Sport: A Charlotte FC Fan's Guide to St. Louis
Y'all Weekly's resident St. Louis native says if you’re making your way to STL for their home opener against Charlotte FC, you should absolutely make a trip out of it.
Full disclosure: I love St. Louis.
I was born there, half my family is from there, and I grew up on Cardinals games and toasted ravioli. I try to make it back at least once every year.
In many ways the Lou is the antithesis of my current and longest home, Charlotte. It reached its peak population of more than 850,000 seventy years ago, and has been perceived as a city on the decline. Charlotte recently passed the 850,000 mark for the first time and is on its way to a population of 1 million.
Another way of looking at it: St. Louis Lambert International Airport (STL) was a TWA and later American Airlines hub with passenger traffic peaking around 30 million per year in 2000; Charlotte-Douglas International Airport (CLT) is now the sixth largest Airport in the country as STL has lost all of its major hubs and 20 million yearly passengers. In 2021, Charlotte had over 40 million passengers; STL had 10 million.
On the other hand, St. Louis has riches Charlotte can only aspire to: a central urban park, multiple transit rail lines, an elite university with both law and medical schools, and food it can claim as St. Louis originals. St. Louis not only has major league teams but major league championships, something that has eluded the Panthers and the Hornets. As we’ll get to, they also have a purpose-built soccer stadium.
While I am ever the Charlotte booster, there is nothing in the Queen City that comes close to Forest Park (including its free zoo and art museum), the City Museum, or the Arch.
All this to say that if you’re making your way to St. Louis for their home opener against Charlotte FC on March 4, 2023, you should absolutely make a trip out of it.
Where to Stay
Given its age, St. Louis has some hotel gems downtown. What might surprise you is they’re often less than $100 per night. A personal favorite is The Magnolia ($173/night during match weekend as of 1.14.23), which is rich with history. Back when it was The Mayfair, Cary Grant often stayed there, and the hotel claims to have invented hotel housekeeping’s chocolate-on-pillow touch. The hotel celebrates its 100th anniversary next year, and while some parts of the building show its age, it’s a solid downtown option near transit and major attractions.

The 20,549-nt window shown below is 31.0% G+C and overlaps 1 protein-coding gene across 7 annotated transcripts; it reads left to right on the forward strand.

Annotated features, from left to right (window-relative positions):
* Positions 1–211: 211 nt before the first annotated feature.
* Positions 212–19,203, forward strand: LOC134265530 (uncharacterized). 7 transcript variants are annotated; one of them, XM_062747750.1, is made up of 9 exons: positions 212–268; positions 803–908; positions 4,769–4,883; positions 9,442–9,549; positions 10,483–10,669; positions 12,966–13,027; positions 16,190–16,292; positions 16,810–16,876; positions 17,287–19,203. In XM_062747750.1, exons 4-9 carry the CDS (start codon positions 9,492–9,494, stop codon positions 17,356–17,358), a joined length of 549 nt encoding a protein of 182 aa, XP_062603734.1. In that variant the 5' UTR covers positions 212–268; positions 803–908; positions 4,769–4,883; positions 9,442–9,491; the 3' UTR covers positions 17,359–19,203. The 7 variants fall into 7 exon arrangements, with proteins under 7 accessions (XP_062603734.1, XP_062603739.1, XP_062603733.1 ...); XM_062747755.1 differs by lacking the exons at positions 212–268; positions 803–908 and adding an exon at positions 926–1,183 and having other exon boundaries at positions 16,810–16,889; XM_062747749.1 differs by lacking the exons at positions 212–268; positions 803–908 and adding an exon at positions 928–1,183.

Magnolia Hotel St. Louis, 421 North 8th Street, St. Louis, Missouri 63101
Accessible from the Convention Center and 8th & Pine MetroLink stations
Where to Play
Forest Park is the heart of St. Louis. The 1,326 acre urban park hosted both the World’s Fair and the Olympics in 1904, and today it continues that legacy as the home to many significant cultural institutions. It’s easily accessible by the Metrolink.
Families will enjoy the Saint Louis Zoo and the Saint Louis Science Center on the southern side of the park. The Saint Louis Art Museum is located in a beautiful historic building on the western side of the park, and contains ancient artifacts and works of art by Picasso, Van Gogh, Monet, and other masters. All three attractions are free, with charges for special attractions and exhibits. Pro tip: Visit the Art Museum on Friday and the special exhibits are free as well.
Forest Park, Various Addresses, St. Louis, MO 63110
Accessible from the Forest Park-DeBaliviere and Central West End Metrolink stations
Saint Louis Zoo, South Parking lot, Wells Dr, St. Louis, MO 63110
Saint Louis Science Center, 5050 Oakland Avenue, St. Louis, MO 63110
Saint Louis Art Museum, One Fine Arts Drive, Forest Park, St. Louis, Missouri 63110
Closer to downtown are the City Museum and St. Louis Union Station.